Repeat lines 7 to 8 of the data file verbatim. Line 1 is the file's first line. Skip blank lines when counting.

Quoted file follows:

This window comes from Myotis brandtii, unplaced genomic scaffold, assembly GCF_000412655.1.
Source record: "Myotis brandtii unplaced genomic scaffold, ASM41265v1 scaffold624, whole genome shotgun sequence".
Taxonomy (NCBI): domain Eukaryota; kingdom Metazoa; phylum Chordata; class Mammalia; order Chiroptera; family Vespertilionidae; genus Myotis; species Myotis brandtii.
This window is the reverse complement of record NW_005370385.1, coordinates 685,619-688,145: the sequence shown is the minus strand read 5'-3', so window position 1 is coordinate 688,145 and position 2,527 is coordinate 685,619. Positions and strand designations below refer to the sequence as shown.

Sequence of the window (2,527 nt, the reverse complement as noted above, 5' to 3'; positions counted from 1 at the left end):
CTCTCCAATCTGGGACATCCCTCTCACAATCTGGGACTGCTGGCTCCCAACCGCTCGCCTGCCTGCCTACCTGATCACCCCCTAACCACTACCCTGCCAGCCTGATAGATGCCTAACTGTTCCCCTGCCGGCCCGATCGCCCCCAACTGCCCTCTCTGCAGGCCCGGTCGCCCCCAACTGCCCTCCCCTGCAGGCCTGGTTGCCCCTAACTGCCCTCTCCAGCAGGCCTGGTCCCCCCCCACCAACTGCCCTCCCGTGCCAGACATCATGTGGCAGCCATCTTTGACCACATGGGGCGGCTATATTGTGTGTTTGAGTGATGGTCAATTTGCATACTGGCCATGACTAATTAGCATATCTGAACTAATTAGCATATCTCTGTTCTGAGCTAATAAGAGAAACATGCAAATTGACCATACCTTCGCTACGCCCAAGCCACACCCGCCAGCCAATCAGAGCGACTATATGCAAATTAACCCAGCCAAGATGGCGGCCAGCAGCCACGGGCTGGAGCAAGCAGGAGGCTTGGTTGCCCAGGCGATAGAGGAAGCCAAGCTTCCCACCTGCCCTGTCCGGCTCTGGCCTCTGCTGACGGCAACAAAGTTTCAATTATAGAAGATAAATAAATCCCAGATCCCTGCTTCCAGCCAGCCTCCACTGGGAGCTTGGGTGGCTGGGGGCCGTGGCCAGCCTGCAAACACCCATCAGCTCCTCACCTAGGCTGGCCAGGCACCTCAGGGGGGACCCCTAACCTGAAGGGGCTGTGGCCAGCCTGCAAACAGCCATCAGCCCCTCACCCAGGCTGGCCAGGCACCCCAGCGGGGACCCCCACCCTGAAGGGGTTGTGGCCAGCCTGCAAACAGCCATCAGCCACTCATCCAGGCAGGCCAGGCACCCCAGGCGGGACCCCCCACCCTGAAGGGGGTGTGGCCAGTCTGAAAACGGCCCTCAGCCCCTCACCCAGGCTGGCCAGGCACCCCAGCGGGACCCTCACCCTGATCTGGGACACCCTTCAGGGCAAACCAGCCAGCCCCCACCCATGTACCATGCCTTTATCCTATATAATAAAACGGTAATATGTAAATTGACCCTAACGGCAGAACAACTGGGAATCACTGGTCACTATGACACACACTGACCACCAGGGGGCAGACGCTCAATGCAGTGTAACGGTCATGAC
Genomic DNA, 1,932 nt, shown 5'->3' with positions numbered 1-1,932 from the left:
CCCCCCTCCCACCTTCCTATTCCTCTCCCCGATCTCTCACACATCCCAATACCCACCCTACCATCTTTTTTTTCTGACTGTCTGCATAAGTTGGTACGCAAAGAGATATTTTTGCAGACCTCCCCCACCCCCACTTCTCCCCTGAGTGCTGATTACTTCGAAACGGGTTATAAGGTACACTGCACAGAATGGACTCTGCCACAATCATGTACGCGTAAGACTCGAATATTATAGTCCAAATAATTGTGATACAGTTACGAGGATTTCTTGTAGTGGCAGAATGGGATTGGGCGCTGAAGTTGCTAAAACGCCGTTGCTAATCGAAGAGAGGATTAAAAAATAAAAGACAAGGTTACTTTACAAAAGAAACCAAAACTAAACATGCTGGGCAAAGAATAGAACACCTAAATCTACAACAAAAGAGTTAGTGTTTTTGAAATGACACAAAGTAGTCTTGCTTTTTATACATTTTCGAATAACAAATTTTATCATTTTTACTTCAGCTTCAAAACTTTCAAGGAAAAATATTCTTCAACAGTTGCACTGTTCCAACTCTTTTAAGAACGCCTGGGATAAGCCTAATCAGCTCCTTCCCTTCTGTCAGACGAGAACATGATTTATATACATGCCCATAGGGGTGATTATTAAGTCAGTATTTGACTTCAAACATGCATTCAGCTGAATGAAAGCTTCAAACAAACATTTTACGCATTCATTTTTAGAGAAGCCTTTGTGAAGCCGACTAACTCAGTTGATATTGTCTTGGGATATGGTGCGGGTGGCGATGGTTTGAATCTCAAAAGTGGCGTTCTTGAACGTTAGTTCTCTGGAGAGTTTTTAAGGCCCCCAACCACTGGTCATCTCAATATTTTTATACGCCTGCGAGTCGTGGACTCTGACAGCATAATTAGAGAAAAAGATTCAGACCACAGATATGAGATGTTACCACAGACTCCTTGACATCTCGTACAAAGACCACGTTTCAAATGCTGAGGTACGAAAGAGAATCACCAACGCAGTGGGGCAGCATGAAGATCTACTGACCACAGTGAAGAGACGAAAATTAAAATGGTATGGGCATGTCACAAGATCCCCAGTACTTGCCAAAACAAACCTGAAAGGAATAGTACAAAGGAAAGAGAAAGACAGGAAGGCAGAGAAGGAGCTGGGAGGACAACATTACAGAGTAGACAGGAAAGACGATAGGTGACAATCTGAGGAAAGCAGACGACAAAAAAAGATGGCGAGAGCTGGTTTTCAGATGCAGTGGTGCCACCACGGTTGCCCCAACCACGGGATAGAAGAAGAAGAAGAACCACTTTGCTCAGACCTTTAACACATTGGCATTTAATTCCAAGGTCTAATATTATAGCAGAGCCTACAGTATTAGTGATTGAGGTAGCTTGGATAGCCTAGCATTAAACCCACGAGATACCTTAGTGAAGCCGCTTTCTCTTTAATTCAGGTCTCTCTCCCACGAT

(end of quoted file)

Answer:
Genomic DNA, 1,932 nt, shown 5'->3' with positions numbered 1-1,932 from the left:
CCCCCCTCCCACCTTCCTATTCCTCTCCCCGATCTCTCACACATCCCAATACCCACCCTACCATCTTTTTTTTCTGACTGTCTGCATAAGTTGGTACGCAAAGAGATATTTTTGCAGACCTCCCCCACCCCCACTTCTCCCCTGAGTGCTGATTACTTCGAAACGGGTTATAAGGTACACTGCACAGAATGGACTCTGCCACAATCATGTACGCGTAAGACTCGAATATTATAGTCCAAATAATTGTGATACAGTTACGAGGATTTCTTGTAGTGGCAGAATGGGATTGGGCGCTGAAGTTGCTAAAACGCCGTTGCTAATCGAAGAGAGGATTAAAAAATAAAAGACAAGGTTACTTTACAAAAGAAACCAAAACTAAACATGCTGGGCAAAGAATAGAACACCTAAATCTACAACAAAAGAGTTAGTGTTTTTGAAATGACACAAAGTAGTCTTGCTTTTTATACATTTTCGAATAACAAATTTTATCATTTTTACTTCAGCTTCAAAACTTTCAAGGAAAAATATTCTTCAACAGTTGCACTGTTCCAACTCTTTTAAGAACGCCTGGGATAAGCCTAATCAGCTCCTTCCCTTCTGTCAGACGAGAACATGATTTATATACATGCCCATAGGGGTGATTATTAAGTCAGTATTTGACTTCAAACATGCATTCAGCTGAATGAAAGCTTCAAACAAACATTTTACGCATTCATTTTTAGAGAAGCCTTTGTGAAGCCGACTAACTCAGTTGATATTGTCTTGGGATATGGTGCGGGTGGCGATGGTTTGAATCTCAAAAGTGGCGTTCTTGAACGTTAGTTCTCTGGAGAGTTTTTAAGGCCCCCAACCACTGGTCATCTCAATATTTTTATACGCCTGCGAGTCGTGGACTCTGACAGCATAATTAGAGAAAAAGATTCAGACCACAGATATGAGATGTTACCACAGACTCCTTGACATCTCGTACAAAGACCACGTTTCAAATGCTGAGGTACGAAAGAGAATCACCAACGCAGTGGGGCAGCATGAAGATCTACTGACCACAGTGAAGAGACGAAAATTAAAATGGTATGGGCATGTCACAAGATCCCCAGTACTTGCCAAAACAAACCTGAAAGGAATAGTACAAAGGAAAGAGAAAGACAGGAAGGCAGAGAAGGAGCTGGGAGGACAACATTACAGAGTAGACAGGAAAGACGATAGGTGACAATCTGAGGAAAGCAGACGACAAAAAAAGATGGCGAGAGCTGGTTTTCAGATGCAGTGGTGCCACCACGGTTGCCCCAACCACGGGATAGAAGAAGAAGAAGAACCACTTTGCTCAGACCTTTAACACATTGGCATTTAATTCCAAGGTCTAATATTATAGCAGAGCCTACAGTATTAGTGATTGAGGTAGCTTGGATAGCCTAGCATTAAACCCACGAGATACCTTAGTGAAGCCGCTTTCTCTTTAATTCAGGTCTCTCTCCCACGAT